1
$\begingroup$

Can we regard Hausdorff space as a manifold of class enter image description here?(p≥1)

And I want to know the relation among the concept Hausdorff space,metric space,vector space,tangent space and manifold.

What's the common ground between enter image description here-manifold and smooth manifold?

$\endgroup$
  • 1
    $\begingroup$ Do you mean the other way around? A differentiable manifold is a Hausdorff space, but many topological spaces certainly aren't manifolds. $\endgroup$ – Christopher A. Wong Feb 23 '14 at 21:31
3
$\begingroup$

A topological space is intuitively a space with a notion of "nearness". These spaces are very general, and some of them are called Hausdorff spaces because they satisfy a special property.

A metric space is a space with a notion of distance, and this distance will always imply a notion of nearness: In other words, every metric space is a topological space. In fact, every metric space is a Hausdorff space.

A manifold is a special kind of topological space which locally looks like a Euclidean space. Manifolds are by definition Hausdorff spaces. There are both manifolds which are not metric spaces and metric spaces which are not manifolds. However, if the manifold is smooth, then we can view it as a subspace of Euclidean space and inherit the Euclidean metric. This is not trivial however: See Whitney Embedding Theorem.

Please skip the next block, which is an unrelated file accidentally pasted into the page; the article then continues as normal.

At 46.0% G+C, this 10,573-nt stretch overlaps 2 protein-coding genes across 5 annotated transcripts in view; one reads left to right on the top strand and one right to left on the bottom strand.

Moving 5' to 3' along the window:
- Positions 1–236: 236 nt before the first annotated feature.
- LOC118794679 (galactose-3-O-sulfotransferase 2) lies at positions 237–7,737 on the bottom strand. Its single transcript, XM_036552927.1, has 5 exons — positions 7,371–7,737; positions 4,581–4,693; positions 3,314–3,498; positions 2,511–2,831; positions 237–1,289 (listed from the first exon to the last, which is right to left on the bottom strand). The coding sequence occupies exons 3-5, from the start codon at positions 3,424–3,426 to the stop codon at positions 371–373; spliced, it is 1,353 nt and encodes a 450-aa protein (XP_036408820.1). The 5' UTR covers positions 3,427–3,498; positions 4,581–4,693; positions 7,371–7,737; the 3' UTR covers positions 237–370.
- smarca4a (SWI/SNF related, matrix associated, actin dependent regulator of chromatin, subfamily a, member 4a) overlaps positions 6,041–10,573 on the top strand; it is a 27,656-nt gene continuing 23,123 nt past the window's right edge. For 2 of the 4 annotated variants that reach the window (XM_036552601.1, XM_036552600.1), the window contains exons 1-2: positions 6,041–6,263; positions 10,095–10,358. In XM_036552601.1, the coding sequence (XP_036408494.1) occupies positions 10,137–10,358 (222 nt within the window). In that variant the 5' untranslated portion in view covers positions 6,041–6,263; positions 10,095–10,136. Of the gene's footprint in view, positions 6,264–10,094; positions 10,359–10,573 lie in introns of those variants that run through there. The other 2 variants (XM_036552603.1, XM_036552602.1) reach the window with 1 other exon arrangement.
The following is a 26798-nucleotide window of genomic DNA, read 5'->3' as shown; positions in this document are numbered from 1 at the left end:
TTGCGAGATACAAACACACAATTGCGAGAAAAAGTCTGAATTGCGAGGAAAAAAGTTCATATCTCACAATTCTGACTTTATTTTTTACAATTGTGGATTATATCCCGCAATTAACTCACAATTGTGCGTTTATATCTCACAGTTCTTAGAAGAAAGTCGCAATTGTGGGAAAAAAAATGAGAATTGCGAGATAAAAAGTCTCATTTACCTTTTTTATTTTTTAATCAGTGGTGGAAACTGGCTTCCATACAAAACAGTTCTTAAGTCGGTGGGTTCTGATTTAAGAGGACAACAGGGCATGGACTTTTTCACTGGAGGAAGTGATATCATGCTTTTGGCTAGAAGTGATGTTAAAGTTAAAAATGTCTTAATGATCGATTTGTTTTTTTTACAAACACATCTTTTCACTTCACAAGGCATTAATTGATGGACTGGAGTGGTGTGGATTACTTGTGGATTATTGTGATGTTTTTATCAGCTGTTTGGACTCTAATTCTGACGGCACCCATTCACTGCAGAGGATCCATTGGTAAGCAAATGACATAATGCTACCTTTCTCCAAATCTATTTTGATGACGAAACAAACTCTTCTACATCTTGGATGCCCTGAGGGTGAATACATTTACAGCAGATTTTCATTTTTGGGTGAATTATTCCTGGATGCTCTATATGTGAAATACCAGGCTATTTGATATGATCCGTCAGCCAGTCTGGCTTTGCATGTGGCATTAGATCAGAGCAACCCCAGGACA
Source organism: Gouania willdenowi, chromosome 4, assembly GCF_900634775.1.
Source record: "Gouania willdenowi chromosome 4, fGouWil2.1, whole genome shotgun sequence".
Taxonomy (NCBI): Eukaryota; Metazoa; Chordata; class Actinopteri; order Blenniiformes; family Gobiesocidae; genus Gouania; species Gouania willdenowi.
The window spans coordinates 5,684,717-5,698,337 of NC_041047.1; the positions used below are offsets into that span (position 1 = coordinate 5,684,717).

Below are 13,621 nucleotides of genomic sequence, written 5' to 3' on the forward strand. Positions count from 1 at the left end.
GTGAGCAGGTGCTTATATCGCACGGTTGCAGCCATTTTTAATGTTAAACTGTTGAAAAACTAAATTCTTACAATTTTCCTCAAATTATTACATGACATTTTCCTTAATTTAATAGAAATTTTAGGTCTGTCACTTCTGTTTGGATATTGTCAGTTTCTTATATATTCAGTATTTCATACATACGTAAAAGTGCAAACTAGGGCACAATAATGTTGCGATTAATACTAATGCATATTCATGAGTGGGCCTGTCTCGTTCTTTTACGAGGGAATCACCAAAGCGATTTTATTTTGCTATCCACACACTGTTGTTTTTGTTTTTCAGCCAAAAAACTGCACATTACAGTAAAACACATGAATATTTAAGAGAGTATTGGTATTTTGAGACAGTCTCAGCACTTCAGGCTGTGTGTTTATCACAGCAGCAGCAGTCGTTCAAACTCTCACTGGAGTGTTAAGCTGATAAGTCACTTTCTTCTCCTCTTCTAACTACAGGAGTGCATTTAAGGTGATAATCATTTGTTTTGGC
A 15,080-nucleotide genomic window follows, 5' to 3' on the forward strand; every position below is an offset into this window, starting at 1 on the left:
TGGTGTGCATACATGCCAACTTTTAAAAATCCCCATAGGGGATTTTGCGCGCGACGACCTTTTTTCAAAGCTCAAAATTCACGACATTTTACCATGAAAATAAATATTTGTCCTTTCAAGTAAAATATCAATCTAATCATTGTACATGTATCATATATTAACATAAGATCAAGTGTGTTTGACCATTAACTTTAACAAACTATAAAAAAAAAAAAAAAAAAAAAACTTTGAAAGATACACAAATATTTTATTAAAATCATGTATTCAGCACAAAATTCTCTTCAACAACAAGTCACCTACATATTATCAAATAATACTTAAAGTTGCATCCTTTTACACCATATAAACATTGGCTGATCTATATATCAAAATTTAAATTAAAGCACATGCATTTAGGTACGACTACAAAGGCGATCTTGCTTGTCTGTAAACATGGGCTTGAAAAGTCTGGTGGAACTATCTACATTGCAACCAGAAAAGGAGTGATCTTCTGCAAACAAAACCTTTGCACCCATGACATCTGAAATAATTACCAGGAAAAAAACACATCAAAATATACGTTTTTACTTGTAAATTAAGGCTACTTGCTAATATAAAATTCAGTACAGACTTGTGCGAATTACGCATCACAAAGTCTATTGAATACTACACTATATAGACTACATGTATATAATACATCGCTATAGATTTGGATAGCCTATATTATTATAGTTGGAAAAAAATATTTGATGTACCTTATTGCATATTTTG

A vector space is a completely different object. In general it makes no sense to ask whether some topological/metric space is a vector space and vice versa. However, there are many mathematical objects which have both the structure of a topological space and a vector space, and such that these structures are compatible in a precise sense. Examples are Hilbert and Banach spaces from functional analysis, and of course Euclidean spaces.

$\endgroup$
  • $\begingroup$ Minor correction/comment: If your definition of manifold includes paracompactness, then every manifold is a metric space. $\endgroup$ – Espen Nielsen May 7 '14 at 17:54
5
$\begingroup$

No, the space $X:=\{(x,y)\in\mathbb{R}^2:xy=0\}$ is Hausdorff when endowed with the subspace topology from $\mathbb{R}^2$. Yet, $X$ does not support any type of manifold structure since it is not locally Euclidean near $(0,0)$.

$\endgroup$

Your Answer

By clicking “Post Your Answer”, you agree to our terms of service, privacy policy and cookie policy

Not the answer you're looking for? Browse other questions tagged or ask your own question.